Kids love seeing themselves: in photos, in videos, in the mirror. So it only makes sense that a new children's book incorporates a child's name and actual home.
Launched in Canada this month, "The Incredible Intergalactic Journey Home" uses geotechnology and a lot of coding — along with a child's name and address that's entered online — to create a very personal book.
Lost My Name, the company behind it, uses images from NASA’s Creative Commons to create computer-generated replicas of stars and constellations, and then personalizes them for each book.
The child will see his or her name written in the stars, surrounded by images of uniquely generated galaxies.
The story itself is about a little girl or boy trying to find their way home. As the journey progresses, the book shows more and more personalized images, from the flag of the country the child lives in, to a local landmark, and finally to a high-quality satellite image of their own neighbourhood.
“It’s an epic journey of a child and her robot friend, all the way from the depths of outer space to their doorstep,” said company co-founder Asi Sharabi.
Sharabi’s interest in personalized children’s books started a few years ago when his daughter received one as a gift.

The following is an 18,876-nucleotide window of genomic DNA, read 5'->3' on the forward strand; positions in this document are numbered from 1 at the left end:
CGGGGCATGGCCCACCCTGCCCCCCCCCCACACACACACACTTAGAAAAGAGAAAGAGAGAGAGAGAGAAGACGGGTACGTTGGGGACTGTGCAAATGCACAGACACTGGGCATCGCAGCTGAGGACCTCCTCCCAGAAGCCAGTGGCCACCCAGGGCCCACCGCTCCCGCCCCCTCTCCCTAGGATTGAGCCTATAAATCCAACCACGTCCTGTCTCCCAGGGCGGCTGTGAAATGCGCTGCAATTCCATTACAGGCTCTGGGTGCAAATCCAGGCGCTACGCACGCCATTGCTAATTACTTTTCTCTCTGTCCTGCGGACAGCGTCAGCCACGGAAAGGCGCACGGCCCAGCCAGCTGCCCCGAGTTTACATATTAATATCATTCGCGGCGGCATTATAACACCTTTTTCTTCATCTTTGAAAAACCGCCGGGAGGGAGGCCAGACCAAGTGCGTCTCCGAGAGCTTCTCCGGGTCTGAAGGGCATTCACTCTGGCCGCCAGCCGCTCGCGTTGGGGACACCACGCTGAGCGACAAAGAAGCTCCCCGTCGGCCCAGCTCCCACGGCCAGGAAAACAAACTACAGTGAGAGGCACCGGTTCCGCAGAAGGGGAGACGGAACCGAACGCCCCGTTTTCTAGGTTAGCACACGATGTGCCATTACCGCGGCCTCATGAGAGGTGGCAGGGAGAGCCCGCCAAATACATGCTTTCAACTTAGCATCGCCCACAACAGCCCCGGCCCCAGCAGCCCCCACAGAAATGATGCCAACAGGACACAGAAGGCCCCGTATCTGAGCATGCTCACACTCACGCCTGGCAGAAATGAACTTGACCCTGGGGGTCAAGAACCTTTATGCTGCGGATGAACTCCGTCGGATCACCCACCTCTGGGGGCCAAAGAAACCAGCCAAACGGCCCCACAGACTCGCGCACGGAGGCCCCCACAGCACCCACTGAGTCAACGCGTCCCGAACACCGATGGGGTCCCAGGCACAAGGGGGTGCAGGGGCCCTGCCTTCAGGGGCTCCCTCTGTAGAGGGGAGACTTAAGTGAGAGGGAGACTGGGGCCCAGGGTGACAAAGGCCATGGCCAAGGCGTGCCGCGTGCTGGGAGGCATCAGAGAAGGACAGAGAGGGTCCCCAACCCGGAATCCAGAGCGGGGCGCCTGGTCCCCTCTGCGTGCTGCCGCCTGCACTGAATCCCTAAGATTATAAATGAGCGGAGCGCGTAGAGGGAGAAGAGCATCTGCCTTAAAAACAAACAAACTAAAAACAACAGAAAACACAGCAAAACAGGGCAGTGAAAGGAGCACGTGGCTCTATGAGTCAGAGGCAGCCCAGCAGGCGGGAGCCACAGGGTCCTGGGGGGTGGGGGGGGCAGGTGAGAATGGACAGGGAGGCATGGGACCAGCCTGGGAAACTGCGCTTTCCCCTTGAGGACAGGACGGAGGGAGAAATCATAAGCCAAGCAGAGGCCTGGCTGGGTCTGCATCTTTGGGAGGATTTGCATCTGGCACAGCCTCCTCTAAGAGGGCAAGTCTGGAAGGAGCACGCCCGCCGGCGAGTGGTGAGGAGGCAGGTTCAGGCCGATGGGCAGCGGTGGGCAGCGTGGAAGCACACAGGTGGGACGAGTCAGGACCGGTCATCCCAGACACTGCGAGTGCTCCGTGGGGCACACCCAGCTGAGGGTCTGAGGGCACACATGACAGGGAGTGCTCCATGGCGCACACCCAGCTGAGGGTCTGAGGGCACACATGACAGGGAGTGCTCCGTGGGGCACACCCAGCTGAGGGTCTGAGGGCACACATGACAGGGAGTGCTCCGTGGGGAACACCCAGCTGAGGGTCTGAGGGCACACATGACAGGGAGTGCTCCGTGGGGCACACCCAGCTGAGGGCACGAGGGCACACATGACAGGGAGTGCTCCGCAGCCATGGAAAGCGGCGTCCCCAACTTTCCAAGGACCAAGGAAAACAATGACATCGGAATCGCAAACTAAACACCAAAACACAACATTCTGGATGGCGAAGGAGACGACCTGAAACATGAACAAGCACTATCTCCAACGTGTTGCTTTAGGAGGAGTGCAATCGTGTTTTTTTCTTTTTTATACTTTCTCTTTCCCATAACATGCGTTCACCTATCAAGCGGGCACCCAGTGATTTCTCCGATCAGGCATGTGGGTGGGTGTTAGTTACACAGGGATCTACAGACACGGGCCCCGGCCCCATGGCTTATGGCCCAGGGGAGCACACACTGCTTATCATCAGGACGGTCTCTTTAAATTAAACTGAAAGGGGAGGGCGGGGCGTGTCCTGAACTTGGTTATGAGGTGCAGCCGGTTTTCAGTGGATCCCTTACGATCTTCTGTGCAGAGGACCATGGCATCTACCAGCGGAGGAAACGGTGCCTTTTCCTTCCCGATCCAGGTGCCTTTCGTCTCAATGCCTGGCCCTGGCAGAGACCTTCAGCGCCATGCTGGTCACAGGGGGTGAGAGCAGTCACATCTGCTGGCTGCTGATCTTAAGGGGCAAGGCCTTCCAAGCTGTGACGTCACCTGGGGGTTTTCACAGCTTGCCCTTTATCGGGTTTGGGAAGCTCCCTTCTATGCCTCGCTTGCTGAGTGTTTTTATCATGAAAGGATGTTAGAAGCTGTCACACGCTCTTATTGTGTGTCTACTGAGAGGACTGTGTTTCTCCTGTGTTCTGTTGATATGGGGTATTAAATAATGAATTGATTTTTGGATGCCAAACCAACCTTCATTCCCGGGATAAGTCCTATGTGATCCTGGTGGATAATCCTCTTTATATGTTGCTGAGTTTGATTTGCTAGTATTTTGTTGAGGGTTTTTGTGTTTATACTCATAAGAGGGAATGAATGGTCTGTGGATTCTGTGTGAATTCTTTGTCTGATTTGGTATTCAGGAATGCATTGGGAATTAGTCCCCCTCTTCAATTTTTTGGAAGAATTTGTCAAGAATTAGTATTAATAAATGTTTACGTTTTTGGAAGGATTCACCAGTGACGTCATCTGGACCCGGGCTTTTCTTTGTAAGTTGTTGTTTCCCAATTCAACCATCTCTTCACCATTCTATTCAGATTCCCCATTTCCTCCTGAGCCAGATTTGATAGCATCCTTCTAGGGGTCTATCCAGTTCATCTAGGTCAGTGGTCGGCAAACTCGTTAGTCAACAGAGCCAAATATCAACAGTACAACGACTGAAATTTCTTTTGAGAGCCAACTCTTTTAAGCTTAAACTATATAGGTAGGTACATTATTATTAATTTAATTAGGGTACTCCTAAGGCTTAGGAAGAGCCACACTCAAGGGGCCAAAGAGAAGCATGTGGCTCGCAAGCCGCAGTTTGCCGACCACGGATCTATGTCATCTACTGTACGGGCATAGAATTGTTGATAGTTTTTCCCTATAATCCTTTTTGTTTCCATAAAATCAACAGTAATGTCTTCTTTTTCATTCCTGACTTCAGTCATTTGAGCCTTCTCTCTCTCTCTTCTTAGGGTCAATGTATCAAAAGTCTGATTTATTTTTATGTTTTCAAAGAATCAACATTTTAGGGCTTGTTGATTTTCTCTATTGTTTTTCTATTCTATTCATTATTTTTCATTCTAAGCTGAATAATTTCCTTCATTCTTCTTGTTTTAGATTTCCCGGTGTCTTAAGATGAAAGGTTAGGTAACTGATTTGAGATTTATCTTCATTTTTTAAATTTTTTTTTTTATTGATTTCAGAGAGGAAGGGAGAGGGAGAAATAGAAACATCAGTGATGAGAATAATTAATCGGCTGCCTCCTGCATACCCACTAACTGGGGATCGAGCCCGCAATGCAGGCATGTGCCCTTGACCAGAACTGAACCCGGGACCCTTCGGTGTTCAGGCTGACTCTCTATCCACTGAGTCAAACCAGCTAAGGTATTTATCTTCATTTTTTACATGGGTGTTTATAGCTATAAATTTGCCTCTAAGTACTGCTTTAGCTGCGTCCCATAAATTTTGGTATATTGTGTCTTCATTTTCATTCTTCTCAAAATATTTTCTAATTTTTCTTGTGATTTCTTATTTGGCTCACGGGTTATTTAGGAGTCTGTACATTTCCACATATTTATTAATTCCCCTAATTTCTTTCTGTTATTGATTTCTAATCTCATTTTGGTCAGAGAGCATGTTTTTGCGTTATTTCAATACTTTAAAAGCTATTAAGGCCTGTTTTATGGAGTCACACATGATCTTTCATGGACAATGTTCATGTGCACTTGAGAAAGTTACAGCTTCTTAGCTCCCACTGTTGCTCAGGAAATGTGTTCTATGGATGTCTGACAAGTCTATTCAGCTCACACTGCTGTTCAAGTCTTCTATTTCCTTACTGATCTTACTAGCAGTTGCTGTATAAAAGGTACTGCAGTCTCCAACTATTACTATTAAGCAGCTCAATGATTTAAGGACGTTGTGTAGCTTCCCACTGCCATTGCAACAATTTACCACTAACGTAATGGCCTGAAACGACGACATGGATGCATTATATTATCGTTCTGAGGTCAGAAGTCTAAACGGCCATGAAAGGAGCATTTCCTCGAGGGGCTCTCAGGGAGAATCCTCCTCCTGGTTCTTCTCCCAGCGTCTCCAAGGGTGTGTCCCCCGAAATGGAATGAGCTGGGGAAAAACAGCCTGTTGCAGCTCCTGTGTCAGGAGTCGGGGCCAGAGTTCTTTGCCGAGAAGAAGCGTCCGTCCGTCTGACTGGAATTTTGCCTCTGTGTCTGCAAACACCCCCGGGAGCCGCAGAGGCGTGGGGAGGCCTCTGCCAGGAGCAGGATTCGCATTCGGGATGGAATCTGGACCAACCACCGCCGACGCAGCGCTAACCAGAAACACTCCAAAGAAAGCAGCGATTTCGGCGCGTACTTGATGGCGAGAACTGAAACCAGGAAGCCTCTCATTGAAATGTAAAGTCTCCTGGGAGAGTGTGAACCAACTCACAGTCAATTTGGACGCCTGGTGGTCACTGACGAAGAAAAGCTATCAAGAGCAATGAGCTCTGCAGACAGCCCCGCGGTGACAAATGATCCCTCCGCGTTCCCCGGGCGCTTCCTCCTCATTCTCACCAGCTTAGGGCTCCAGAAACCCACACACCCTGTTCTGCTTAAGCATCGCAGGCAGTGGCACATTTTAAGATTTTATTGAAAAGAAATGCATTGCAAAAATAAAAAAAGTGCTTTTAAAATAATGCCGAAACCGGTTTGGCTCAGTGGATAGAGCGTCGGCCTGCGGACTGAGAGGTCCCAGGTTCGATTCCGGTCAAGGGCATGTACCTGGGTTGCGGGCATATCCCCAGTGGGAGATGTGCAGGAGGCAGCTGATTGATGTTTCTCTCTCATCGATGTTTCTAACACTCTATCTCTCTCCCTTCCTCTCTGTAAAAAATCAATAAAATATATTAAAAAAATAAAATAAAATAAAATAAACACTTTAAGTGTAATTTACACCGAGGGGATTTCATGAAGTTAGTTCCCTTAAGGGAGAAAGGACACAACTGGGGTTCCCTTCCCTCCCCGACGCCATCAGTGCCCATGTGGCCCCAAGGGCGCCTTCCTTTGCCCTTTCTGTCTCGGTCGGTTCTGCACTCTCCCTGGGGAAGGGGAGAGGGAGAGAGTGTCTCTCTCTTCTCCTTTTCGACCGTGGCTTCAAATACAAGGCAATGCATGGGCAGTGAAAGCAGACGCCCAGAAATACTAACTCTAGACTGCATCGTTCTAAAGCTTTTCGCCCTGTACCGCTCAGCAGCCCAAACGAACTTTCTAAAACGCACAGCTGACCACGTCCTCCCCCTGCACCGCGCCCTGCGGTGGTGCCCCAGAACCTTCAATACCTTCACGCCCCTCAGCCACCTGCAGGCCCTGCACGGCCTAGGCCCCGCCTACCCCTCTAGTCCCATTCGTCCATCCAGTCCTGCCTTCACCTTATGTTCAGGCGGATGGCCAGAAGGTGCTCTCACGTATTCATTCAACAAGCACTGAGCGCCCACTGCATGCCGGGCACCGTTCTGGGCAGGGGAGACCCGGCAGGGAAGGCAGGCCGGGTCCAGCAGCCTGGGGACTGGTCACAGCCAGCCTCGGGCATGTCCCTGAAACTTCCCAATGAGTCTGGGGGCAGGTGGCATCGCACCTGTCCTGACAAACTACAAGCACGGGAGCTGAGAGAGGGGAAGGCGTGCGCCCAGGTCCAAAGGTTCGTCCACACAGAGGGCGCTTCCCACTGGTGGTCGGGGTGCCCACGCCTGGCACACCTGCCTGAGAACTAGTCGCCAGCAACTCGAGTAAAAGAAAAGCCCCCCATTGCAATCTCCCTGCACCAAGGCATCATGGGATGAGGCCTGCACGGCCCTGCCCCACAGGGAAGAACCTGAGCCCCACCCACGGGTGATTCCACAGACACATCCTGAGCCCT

“That kind of warm and fuzzy feeling of seeing my daughter’s name in a book lasted exactly one second. It was like, 'Jesus, this is absolutely rubbish,'” he said in an interview with The Huffington Post Canada.
Personalized books have been on the market for about 45 years now, but they've never really taken off commercially, said Sharabi.
"Can we make a personalized book that doesn’t suck?”
“They were never really treated as a serious creative canvas, they were always just commercial gimmicks — just novelty,” Sharabi explained. “So this whole thing started with the humble quest of just, can we make a personalized book that doesn’t suck?”
His company found success in two earlier books, "The Little Girl Who Lost Her Name" and "The Little Boy Who Lost His Name," which has sold over 1.6 million copies in 176 countries.
'Bonkers with technology'
This latest book is being promoted as "the most technically advanced children’s publishing project ever created. "
Sharabi said the image of the child's neighbourhood is quite complex because geotechnology is “still a bit clunky,” so they created an algorithm that fixes any anomalies in the satellite images to ensure that they are the correct resolution.
“I think with this one we just went completely bonkers with the technology,” he said.
It's already got at least one big-name, out-of-this-world fan. Astronaut Tim Peake read "The Incredible Intergalactic Journey Home" on the International Space Station in April.
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